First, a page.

A Russell County judge charged with hearing juvenile cases noticed that there was a common thread that ran through many of those cases.
“The overwhelming majority of the children who come before the Juvenile Court are from one-parent or no-parent homes,” said District Court Judge Buster Landreau.
The judge began looking for a solution and on Wednesday he signed a memorandum of understanding with Big Brothers Big Sisters of the Chattahoochee Valley to provide mentoring services with juveniles who come before the court.
The purpose of the partnership between the court and Big Brothers Big Sisters is to reduce juvenile delinquency, alcohol and drug use, truancy and other risk behaviors.
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Landreau has been on the bench for 18 months and worked in the Russell County District Attorney’s officer as a prosecutor prior to that. When he became a judge, Landreau began looking for ways to expand the number of mentors. He talked to a number of community and faith-based organizations looking for a solution.
Children who are mentored are more likely to avoid trouble, according to the organization’s statistics:
46 percent are less likely to begin using illegal drugs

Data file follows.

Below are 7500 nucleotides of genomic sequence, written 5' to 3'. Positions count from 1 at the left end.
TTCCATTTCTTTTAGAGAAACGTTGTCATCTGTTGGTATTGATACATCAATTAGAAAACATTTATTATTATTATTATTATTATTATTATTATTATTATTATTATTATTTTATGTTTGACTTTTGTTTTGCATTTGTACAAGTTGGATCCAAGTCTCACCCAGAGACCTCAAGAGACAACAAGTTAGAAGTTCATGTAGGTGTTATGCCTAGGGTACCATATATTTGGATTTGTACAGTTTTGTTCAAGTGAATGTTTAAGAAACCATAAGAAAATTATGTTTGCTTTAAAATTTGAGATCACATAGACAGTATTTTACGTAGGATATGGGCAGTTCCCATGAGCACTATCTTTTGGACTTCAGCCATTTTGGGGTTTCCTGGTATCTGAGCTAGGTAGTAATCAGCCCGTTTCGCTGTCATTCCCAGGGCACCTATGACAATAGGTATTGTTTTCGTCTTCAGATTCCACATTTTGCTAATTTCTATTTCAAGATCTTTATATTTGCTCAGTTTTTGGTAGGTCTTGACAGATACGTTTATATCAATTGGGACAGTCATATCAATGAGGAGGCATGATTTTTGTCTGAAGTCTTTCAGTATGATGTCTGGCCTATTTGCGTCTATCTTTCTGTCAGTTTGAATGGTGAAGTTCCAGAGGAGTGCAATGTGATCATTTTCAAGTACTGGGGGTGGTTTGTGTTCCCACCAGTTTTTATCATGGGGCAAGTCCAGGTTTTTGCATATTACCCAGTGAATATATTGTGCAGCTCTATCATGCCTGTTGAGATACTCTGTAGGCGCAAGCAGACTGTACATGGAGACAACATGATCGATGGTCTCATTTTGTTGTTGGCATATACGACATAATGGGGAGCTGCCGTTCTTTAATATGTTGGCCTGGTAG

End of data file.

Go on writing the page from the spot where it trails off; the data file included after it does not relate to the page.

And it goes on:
27 percent are less likely to begin using alcohol
52 percent are less likely to skip school
37 percent are less likely to skip class
33 percent are less likely to hit someone
Big Brothers Big Sisters has agreed to provide long-term, one-on-one mentoring to at-risk children between the ages of 6-18. Big Brothers Big Sisters will also work with other agencies to provide the needed services, Landreau said.
The court will refer high-risk juveniles to Big Brothers Big Sisters.
“I wish to stress this is a beginning and not an end,” Landreau said. “Big Brothers Big Sisters is simply a part of the solution to the needs of our children. Phenix City and Russell County will continue to need community and faith-based organizations to help meet the needs of our children.”